So I started to work on a python version of the little code I had in C#. I ended up making a simple player class. I learned the “extend” method of the List class.
I was testing my list of players by doing Playerlist.append(p1)
But I tried to append a list Playerlist.append(p2, p3)
No dice. Looking up info I found that since append appends as a single object I’m not appending the 2 player objects, only appending a list as a single unitary object I imagine if one were to view diagrammatically visually it may look something like [p1, [p2, p3]] 2 object list, player object and list object as opposed to [p1, p2, p3] 3 object list, 3 individual player objects.
So learned about the “extend” method to append an actual list to a list (I’m sure it’s deeper than that, but that’s the basic use I had for it).
The fact that Python is so vastly different to C# and I’d have to learn a lot of the particularities may mean that I may not want to do it.
On the other hand, I coded a lot of what I wanted in a shorter time and in less code than it took for C#.
Then again, I had already done the hard work w/C# to figure out the basic situation.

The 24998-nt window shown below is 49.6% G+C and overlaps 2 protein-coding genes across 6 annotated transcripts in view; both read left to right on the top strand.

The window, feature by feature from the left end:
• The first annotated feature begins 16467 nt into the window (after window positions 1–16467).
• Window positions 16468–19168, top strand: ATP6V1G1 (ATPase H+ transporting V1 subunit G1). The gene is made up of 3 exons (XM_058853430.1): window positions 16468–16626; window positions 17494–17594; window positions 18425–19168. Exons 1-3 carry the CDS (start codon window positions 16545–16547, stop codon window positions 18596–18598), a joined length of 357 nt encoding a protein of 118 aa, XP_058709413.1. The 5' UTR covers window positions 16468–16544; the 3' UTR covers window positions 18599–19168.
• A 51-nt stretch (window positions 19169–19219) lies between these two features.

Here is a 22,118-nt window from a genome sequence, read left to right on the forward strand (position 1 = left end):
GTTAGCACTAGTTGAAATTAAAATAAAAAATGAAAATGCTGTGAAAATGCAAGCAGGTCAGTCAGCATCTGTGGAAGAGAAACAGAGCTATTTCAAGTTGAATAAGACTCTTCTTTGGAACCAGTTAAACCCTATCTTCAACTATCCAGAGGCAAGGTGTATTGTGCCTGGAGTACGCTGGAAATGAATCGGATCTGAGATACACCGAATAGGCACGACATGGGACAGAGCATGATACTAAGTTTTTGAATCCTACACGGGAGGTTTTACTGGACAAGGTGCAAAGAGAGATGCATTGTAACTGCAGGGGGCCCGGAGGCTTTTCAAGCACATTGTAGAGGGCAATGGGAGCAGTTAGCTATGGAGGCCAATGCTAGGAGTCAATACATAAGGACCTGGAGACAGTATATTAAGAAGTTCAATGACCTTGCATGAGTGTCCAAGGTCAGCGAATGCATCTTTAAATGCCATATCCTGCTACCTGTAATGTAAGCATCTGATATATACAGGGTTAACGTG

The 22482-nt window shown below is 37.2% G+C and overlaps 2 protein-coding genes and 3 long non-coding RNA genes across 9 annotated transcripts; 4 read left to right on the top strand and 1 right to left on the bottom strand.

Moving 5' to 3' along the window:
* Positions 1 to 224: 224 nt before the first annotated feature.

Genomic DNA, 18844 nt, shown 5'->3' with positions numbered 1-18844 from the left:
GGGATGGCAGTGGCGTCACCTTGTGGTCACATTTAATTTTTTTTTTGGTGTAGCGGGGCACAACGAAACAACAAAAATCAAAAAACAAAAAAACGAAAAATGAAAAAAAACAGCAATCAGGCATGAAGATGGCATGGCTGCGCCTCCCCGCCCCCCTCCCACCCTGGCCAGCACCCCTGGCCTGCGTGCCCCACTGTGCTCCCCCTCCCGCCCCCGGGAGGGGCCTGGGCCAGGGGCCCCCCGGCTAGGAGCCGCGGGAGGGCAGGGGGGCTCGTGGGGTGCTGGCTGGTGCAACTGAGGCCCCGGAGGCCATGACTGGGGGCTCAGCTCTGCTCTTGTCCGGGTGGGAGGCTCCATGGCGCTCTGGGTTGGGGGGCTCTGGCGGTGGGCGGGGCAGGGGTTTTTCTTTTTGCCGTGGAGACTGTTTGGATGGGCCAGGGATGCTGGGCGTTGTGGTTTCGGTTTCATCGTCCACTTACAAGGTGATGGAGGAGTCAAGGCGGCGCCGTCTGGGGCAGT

Perhaps, the next test would be the inverse – write in Python (this time the code for dealing with Pawns and ownership of pawns and their location in the playspace), and write the C# code after the Python. I could see if writing in Python helped the C# go quicker.
Most of the issue is that my intuition of some things in Python don’t quite fit the actual model it provides. And that’s fine, that’s just how Python is (or any language) and you’ll always be having to rethink such things, whether it’s a programming language or a specific library. You’re never going to know all models 100% exactly. That’s why they’re models. And those models/frameworks you’re working with, may have underlying patterns that act as a common language of understanding or it may be that those models are, themselves, common languages between classes of thinking/operating.